The breakfast provided at Refuge des Mottets was nowhere near as good as dinner the night before- just bread, butter, apricot jam, some preserved figs, milk, cereal, and orange juice. I grabbed a pack of peanut butter that I brought from home and spread it on the bread. I went back for thirds and fourths of the orange juice though, which was freshly squeezed and pretty good. We tried the preserved figs and didn't really like them very much.

Au revoir, Refuge des Mottets! Once again, we were the last trekkers to leave the refuge. 

The Refuge des Mottets shrank quickly before our eyes and the chorus of cowbells grew softer as we distanced ourselves.

So our first high point was to be the Col de la Seigne. It was an undulating pathway up to there on a clearly marked path that was deceptively hard. Although there weren’t rocks and streams to pass through, it was a relentless one-and-a-half-hour ascent. We ran into the group from New York who we shared a room with on our first night at Refuge Nant Borrant on this trail, and we were all yelling at each other, “See you in Italy!” and “Last one in Courmayeur buys gelato!”

The view down into the valley was gorgeous.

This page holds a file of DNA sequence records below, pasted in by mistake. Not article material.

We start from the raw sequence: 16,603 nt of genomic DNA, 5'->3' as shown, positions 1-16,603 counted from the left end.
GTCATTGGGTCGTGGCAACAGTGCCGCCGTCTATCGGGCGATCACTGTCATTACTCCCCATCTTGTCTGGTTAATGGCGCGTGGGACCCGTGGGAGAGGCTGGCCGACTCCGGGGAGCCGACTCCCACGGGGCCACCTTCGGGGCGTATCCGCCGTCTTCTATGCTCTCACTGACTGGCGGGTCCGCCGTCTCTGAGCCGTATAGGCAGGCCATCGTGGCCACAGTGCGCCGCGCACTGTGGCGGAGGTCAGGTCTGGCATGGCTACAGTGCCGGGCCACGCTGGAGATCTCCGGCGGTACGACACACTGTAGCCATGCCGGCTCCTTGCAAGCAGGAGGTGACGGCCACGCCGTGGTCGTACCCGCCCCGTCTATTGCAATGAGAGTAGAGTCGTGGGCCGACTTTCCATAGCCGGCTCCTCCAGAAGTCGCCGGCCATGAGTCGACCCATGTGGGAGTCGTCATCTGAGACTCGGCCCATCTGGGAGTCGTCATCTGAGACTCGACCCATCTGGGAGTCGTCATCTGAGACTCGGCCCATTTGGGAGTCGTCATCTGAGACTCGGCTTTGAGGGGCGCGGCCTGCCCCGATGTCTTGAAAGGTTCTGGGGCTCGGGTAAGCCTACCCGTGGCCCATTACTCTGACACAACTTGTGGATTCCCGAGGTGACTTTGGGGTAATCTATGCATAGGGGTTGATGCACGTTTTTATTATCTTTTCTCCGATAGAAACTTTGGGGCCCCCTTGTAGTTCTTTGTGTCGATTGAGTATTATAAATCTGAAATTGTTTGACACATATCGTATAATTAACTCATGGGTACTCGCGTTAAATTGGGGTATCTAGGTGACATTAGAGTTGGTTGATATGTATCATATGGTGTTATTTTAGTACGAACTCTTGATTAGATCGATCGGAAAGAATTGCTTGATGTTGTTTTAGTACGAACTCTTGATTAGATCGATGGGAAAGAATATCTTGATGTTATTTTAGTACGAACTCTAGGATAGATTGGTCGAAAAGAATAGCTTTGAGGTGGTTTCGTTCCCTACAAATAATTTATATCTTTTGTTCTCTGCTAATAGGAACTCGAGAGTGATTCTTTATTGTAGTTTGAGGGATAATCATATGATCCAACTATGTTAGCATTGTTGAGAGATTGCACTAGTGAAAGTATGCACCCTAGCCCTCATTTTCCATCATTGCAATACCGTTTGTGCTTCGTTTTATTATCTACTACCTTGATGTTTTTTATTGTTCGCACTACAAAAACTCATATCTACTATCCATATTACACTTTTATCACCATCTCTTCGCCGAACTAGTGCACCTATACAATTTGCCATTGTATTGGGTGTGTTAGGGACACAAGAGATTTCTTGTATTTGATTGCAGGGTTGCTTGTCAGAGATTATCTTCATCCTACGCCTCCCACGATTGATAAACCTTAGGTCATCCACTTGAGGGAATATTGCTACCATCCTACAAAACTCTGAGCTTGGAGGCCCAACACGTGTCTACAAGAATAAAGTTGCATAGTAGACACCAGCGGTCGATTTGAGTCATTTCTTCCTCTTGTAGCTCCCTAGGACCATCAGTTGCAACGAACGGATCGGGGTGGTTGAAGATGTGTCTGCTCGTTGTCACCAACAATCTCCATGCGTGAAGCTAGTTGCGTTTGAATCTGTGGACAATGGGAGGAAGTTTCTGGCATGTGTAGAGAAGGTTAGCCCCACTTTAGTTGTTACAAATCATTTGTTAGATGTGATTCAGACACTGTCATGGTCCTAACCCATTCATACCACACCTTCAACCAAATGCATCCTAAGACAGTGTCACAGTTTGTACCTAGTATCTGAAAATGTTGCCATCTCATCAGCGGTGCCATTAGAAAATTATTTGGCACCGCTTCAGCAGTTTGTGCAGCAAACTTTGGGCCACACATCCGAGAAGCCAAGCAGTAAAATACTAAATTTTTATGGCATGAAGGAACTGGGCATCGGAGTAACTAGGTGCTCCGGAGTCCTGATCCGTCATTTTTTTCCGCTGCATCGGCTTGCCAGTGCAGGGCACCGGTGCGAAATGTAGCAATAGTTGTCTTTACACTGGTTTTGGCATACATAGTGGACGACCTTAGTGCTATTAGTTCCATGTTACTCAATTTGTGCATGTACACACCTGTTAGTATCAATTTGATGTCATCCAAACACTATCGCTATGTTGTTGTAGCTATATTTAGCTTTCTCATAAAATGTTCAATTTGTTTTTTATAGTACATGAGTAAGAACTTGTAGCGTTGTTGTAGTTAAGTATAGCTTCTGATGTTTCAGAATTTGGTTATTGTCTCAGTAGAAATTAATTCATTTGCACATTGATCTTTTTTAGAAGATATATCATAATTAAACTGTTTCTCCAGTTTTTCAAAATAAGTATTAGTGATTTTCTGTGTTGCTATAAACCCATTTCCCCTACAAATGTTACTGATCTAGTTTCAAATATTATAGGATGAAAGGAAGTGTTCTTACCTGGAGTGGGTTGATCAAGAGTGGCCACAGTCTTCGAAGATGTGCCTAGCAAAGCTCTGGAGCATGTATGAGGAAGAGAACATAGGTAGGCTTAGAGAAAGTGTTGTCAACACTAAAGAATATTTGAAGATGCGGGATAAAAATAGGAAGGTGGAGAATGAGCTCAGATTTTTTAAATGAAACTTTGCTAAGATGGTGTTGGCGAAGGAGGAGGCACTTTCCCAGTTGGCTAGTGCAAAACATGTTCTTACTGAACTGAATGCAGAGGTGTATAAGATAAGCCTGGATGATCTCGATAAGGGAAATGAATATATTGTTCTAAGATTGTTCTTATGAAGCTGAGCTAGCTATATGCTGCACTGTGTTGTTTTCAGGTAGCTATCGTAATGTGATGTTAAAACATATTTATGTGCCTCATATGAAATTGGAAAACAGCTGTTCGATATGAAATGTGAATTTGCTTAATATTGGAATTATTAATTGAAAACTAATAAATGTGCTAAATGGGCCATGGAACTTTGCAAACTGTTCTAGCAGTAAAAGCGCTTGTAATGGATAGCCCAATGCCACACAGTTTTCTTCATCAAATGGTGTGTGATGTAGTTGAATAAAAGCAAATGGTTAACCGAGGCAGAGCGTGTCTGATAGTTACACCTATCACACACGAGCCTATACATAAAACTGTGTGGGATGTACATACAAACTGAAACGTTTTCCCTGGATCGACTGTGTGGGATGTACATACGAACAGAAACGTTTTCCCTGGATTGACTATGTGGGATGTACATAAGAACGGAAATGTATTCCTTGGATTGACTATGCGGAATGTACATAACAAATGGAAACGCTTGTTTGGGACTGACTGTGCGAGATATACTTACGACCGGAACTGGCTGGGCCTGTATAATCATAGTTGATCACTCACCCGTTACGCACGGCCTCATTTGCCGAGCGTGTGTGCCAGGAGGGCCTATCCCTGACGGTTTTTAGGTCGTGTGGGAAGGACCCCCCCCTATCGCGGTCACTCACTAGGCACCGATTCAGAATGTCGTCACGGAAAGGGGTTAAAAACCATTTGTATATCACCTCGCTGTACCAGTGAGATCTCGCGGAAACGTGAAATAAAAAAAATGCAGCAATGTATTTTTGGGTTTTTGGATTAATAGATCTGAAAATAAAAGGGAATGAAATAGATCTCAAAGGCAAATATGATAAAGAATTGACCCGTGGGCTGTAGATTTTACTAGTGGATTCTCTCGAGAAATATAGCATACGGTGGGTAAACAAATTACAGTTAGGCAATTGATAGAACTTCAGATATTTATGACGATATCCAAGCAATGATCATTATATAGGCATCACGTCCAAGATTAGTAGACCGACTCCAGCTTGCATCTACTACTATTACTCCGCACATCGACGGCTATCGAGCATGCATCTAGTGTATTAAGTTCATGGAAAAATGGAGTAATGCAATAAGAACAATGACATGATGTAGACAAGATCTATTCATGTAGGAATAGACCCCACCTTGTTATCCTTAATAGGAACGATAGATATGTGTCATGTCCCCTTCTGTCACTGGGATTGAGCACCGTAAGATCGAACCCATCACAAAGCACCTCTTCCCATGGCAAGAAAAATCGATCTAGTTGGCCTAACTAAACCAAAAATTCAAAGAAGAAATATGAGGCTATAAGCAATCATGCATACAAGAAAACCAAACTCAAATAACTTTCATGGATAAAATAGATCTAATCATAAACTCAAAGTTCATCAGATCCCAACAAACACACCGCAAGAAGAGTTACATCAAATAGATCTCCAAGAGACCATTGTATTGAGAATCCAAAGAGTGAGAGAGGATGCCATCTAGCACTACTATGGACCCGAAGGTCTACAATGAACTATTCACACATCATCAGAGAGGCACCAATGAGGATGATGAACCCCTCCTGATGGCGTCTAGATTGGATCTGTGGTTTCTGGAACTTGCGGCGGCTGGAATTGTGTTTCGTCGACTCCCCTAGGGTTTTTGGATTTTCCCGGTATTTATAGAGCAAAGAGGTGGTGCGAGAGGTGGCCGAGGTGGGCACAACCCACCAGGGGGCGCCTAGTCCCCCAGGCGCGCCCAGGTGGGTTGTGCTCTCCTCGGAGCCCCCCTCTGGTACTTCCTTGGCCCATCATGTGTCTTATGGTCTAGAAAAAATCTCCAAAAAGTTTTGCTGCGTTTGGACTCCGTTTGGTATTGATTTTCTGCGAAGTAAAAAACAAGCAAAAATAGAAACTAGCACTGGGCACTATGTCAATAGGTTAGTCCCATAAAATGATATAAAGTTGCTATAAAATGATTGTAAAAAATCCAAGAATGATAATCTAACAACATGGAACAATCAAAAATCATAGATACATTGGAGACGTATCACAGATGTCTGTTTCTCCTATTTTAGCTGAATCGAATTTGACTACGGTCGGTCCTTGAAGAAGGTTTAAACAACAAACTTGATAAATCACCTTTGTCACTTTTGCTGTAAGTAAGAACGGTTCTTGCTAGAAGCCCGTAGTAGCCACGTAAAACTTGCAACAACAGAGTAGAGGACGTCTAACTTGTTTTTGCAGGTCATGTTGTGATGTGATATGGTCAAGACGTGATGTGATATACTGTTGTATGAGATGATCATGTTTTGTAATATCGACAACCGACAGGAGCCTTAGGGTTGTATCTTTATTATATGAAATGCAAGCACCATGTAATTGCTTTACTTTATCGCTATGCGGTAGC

When we were nearing the top of the Col, we could see the tip of a massive, white mountain.  We immediately thought that it was Mont Blanc.  Guess what?  It wasn't.

There was less fanfare than expected, getting into Italy.  No big flag or signage, no border security, no big deal.  The only evidence I saw on paper (literally) that we were actually in a new country was on this white laminated flyer posted here, which says "Welcome in Aosta Valley - Italy" in three languages.  However, it seemed much more important for visitors to know that camping was prohibited.

We reached the top before the New Yorkers, but they joined us there soon after.

One of them took a Polaroid photo of us and gave it to us.  Leave it to the young-uns to be willing to truck up a Polaroid camera!